• Post Reply Bookmark Topic Watch Topic
  • New Topic
permaculture forums growies critters building homesteading energy monies kitchen purity ungarbage community wilderness fiber arts art permaculture artisans regional education skip experiences global resources cider press projects digital market permies.com private forums all forums
this forum made possible by our volunteer staff, including ...
master stewards:
  • Anne Miller
  • Pearl Sutton
  • r ranson
  • Nicole Alderman
stewards:
  • Joseph Lofthouse
  • paul wheaton
  • Mike Haasl
master gardeners:
  • jordan barton
  • John F Dean
  • Carla Burke
  • Greg Martin
gardeners:
  • Jay Angler
  • Leigh Tate
  • thomas rubino

Perennial Pest Control

 
Posts: 15
7
  • Likes 4
  • Mark post as helpful
  • send pies
  • Quote
  • Report post to moderator
I am in the process of converting my garden from an annual crop base to a perennial one (haven't been able to swing my better half yet on converting it all to a full blown food forest).  Last year I swapped out my regular kale for sea kale.  It came in quite nicely, but unfortunately succumbed to an aphid infestation.  I started looking through studies on natural forms of aphid control and came across this one which shows companion plants that can help.  The table in the study lists the specific plants and the mechanism they use.  I think I will be trying some of these this year.  Has anyone tried this before, or had success with other methods of perennial pest/disease control (or just aphids in general)?  


 
pollinator
Posts: 11802
Location: Central Texas USA Latitude 30 Zone 8
1051
cat forest garden fish trees chicken fiber arts wood heat greening the desert
  • Likes 5
  • Mark post as helpful
  • send pies
  • Quote
  • Report post to moderator
I've found in my own garden the best form of pest control is to make sure plants are growing under the best conditions.  I've noticed my plants only tend to get problematic levels of insects if the plants are stressed.  Typically in my garden this means getting too hot and/or too dry.  If the plants are happy the insect "pests" stay at a level where their predators keep them under control.  
 
gardener & author
Posts: 2010
Location: Ladakh, Indian Himalayas at 10,500 feet, zone 5
436
trees food preservation solar greening the desert
  • Likes 2
  • Mark post as helpful
  • send pies
  • Quote
  • Report post to moderator
I agree with Tyler above. My greenhouse often gets aphids in the winter when it's all under a greenhouse. It seems to be correlated with the plants having too much nutrition in the soil, and definitely when it gets very hot in the greenhouse and if there isn't enough ventilation. I squish the aphids by hand where are just a few, and that helps to keep them under control. Also watering more frequently to both reduce wilting and maybe reduce the intense nutrition in the soil. When the greenhouse comes off in early summer the aphids invariably reduce back to very few or none really visible.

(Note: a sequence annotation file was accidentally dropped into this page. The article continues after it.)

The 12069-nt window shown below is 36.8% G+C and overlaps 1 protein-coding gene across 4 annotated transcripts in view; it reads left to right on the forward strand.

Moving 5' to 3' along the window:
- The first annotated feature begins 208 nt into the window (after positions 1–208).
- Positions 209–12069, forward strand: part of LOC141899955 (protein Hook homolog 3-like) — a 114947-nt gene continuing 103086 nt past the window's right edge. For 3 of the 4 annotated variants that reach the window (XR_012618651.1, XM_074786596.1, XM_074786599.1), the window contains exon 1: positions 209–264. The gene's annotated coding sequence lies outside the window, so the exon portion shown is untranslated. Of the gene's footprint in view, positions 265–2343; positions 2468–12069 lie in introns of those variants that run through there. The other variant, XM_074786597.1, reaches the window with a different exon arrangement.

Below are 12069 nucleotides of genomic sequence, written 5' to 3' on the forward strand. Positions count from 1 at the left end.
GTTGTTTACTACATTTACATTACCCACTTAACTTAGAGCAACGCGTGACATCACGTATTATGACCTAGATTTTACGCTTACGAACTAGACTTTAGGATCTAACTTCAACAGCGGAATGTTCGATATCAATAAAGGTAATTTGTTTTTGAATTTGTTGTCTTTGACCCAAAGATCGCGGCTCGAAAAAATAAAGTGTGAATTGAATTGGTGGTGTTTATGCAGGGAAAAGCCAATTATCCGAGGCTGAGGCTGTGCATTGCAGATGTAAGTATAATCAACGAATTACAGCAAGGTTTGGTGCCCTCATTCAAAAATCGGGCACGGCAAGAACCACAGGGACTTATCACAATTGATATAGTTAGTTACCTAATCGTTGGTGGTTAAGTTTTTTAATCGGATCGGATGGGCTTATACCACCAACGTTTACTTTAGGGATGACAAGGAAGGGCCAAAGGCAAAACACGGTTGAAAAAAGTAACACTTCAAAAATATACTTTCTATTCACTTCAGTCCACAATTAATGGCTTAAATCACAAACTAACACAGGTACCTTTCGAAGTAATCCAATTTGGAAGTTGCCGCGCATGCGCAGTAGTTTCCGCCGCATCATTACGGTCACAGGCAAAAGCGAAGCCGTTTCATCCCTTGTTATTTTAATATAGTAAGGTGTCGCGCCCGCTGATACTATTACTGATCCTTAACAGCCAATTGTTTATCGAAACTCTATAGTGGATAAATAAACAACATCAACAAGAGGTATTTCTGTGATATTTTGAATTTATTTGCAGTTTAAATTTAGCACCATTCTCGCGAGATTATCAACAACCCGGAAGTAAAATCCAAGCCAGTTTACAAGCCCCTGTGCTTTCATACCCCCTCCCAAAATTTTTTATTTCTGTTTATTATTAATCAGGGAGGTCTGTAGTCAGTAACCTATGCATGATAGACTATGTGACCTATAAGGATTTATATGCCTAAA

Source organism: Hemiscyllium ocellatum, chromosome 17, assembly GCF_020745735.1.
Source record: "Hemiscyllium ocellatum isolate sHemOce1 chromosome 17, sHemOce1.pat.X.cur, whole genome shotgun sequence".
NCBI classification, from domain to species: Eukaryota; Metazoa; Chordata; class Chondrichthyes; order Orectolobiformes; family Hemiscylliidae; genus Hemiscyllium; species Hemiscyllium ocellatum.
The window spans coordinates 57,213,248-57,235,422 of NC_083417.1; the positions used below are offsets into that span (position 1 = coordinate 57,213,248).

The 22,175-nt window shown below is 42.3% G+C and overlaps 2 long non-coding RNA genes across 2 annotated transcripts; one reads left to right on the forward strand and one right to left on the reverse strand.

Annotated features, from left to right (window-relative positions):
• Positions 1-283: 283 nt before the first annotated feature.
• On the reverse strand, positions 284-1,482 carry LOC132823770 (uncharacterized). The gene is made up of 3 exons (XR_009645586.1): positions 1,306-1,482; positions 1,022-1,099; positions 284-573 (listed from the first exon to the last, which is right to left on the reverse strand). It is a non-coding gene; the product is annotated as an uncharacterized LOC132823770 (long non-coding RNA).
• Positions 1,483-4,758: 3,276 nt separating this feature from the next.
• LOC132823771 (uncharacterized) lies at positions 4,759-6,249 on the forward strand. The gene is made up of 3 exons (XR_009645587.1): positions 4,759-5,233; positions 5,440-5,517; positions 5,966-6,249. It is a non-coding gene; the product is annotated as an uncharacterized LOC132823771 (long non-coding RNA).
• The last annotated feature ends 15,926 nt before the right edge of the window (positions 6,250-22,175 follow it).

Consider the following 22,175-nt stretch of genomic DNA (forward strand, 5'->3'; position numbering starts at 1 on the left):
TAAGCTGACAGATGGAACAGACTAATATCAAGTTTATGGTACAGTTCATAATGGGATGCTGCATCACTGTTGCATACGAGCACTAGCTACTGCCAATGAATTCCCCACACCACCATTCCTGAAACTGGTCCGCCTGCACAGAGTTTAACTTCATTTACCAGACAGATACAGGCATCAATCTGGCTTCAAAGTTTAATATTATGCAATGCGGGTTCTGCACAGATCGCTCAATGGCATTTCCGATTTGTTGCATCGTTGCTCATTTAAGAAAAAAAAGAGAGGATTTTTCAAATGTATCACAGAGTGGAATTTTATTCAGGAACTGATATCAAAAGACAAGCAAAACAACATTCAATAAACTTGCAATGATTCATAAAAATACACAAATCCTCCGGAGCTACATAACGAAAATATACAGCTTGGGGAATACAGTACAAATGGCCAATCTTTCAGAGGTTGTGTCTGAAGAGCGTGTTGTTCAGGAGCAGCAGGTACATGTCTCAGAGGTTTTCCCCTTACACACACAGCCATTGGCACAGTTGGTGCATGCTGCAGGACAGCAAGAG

master steward
Posts: 4107
Location: USDA Zone 8a
1240
dog hunting food preservation cooking bee greening the desert
  • Likes 1
  • Mark post as helpful
  • send pies
  • Quote
  • Report post to moderator
I like the method of companion planting to help deter pest.

    Aphids: chives, coriander, nasturtium.
   Ants: tansy.
   Asparagus beetle: pot marigold.
   Bean beetle: marigold, nasturtium, rosemary.
   Cabbage moth: hyssop, mint, oregano, rosemary, sage, southernwood, tansy, thyme.
   Carrot fly: rosemary, sage.



https://www.thespruce.com/companion-planting-1402735

For aphid, you control the ants:

https://permies.com/t/10/critters/ants-aphids

And I agree with Tyler and Rebecca.
 
gardener
Posts: 3054
Location: Central Texas zone 8a
712
cattle chicken bee sheep
  • Likes 3
  • Mark post as helpful
  • send pies
  • Quote
  • Report post to moderator
Ive been fortunate to not have bug issues on my perrenials which is currently blackberry, asparagus  and wolfberry (goji). The balance is natural natives (mustang grape, argarita, wild blackberry(dewberry?) My trees are not mature enough yet.

I watched an episode of The Permaculture Orchard about aphids.  It was interesting. His theory was too much nitrogen attracted aphids.  He told a story of a lady that was confused because one tree had aphids the rest didnt. She was explaining how this tree was treated the same as the others. During the conversation, the husband fessed up and said every morning he goes to that one tree and urinates. 300+ days a year.
 
Posts: 17
Location: Snow belt, Ohio
5
  • Mark post as helpful
  • send pies
  • Quote
  • Report post to moderator
I shared some thoughts on how to manage aphids with nutrition management here: https://permies.com/t/146343/prevent-manage-aphids-insects-managing
gift
 
100th Issue of Permaculture Magazine
will be released to subscribers in: soon!
reply
    Bookmark Topic Watch Topic
  • New Topic